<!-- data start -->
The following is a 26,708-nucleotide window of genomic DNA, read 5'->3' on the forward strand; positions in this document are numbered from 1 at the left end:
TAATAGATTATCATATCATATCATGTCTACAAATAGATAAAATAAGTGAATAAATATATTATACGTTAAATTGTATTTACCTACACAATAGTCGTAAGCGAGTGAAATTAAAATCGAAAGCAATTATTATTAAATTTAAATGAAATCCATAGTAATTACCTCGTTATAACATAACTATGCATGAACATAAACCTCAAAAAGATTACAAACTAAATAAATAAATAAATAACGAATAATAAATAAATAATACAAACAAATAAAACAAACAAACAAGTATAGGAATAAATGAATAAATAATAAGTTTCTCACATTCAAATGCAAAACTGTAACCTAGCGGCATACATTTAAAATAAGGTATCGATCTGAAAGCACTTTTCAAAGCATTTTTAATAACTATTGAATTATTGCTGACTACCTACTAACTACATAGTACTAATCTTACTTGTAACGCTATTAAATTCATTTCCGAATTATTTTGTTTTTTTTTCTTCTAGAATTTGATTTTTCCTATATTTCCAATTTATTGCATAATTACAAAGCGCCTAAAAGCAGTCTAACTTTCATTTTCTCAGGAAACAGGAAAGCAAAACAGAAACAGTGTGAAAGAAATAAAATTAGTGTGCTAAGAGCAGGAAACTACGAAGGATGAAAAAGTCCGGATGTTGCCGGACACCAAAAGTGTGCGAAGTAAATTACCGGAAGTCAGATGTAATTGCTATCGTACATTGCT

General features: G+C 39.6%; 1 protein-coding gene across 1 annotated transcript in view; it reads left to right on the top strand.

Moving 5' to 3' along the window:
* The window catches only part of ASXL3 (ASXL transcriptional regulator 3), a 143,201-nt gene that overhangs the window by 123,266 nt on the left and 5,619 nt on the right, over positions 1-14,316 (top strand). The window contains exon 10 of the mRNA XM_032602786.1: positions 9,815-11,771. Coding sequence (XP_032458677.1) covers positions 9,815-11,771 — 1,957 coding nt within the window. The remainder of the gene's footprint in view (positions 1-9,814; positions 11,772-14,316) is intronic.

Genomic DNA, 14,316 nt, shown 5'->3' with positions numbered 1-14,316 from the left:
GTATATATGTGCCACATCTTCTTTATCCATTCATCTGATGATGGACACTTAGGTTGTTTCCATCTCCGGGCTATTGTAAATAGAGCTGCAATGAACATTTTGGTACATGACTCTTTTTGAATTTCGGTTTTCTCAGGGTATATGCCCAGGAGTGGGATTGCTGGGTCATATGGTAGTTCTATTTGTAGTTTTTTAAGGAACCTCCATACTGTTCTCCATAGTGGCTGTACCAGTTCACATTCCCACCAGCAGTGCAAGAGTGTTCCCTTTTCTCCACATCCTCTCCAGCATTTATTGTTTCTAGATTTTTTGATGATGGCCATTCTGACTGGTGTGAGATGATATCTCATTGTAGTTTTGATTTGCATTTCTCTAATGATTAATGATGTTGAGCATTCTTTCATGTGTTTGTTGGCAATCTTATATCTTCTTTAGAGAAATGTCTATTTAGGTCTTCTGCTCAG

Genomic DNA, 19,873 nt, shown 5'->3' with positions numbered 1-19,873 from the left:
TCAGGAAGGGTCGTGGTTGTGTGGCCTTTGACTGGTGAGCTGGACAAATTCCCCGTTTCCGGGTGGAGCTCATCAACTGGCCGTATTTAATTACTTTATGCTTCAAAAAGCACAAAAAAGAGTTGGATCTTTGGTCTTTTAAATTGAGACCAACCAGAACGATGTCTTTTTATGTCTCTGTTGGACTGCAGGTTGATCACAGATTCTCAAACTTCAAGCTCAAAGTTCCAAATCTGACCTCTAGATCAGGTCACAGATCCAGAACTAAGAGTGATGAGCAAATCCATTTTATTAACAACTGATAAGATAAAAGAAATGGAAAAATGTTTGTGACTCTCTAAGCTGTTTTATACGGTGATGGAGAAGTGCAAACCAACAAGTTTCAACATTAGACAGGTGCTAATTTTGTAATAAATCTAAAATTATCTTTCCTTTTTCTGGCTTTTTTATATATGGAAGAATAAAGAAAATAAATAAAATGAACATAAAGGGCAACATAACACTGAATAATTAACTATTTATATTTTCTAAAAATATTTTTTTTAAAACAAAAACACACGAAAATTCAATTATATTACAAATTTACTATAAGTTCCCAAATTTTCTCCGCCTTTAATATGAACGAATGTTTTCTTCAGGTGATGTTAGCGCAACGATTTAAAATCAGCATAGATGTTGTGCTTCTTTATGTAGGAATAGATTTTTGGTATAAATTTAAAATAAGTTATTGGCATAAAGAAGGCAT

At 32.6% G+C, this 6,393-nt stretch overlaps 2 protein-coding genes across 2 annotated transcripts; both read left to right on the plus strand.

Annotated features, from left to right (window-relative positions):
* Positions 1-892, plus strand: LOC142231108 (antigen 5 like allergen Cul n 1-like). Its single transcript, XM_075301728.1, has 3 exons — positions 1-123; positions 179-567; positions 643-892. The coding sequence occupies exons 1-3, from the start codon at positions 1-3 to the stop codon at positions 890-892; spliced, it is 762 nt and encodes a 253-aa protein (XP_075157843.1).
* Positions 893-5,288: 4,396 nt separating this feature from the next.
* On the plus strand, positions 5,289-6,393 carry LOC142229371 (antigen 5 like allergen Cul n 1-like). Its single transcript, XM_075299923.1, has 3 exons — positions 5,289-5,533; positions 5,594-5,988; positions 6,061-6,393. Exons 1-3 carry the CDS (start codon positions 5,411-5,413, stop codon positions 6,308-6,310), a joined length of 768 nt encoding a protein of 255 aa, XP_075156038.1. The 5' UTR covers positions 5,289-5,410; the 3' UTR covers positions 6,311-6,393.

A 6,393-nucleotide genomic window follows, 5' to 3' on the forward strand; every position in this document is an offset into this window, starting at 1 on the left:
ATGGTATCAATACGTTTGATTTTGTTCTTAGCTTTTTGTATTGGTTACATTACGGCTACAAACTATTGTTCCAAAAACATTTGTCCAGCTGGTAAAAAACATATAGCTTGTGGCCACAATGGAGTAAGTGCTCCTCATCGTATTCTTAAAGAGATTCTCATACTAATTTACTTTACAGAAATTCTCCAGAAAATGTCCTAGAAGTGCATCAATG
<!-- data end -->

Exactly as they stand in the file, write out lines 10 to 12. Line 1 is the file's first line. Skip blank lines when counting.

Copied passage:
At 32.6% G+C, this 6,393-nt stretch overlaps 2 protein-coding genes across 2 annotated transcripts; both read left to right on the plus strand.

Annotated features, from left to right (window-relative positions):
* Positions 1-892, plus strand: LOC142231108 (antigen 5 like allergen Cul n 1-like). Its single transcript, XM_075301728.1, has 3 exons — positions 1-123; positions 179-567; positions 643-892. The coding sequence occupies exons 1-3, from the start codon at positions 1-3 to the stop codon at positions 890-892; spliced, it is 762 nt and encodes a 253-aa protein (XP_075157843.1).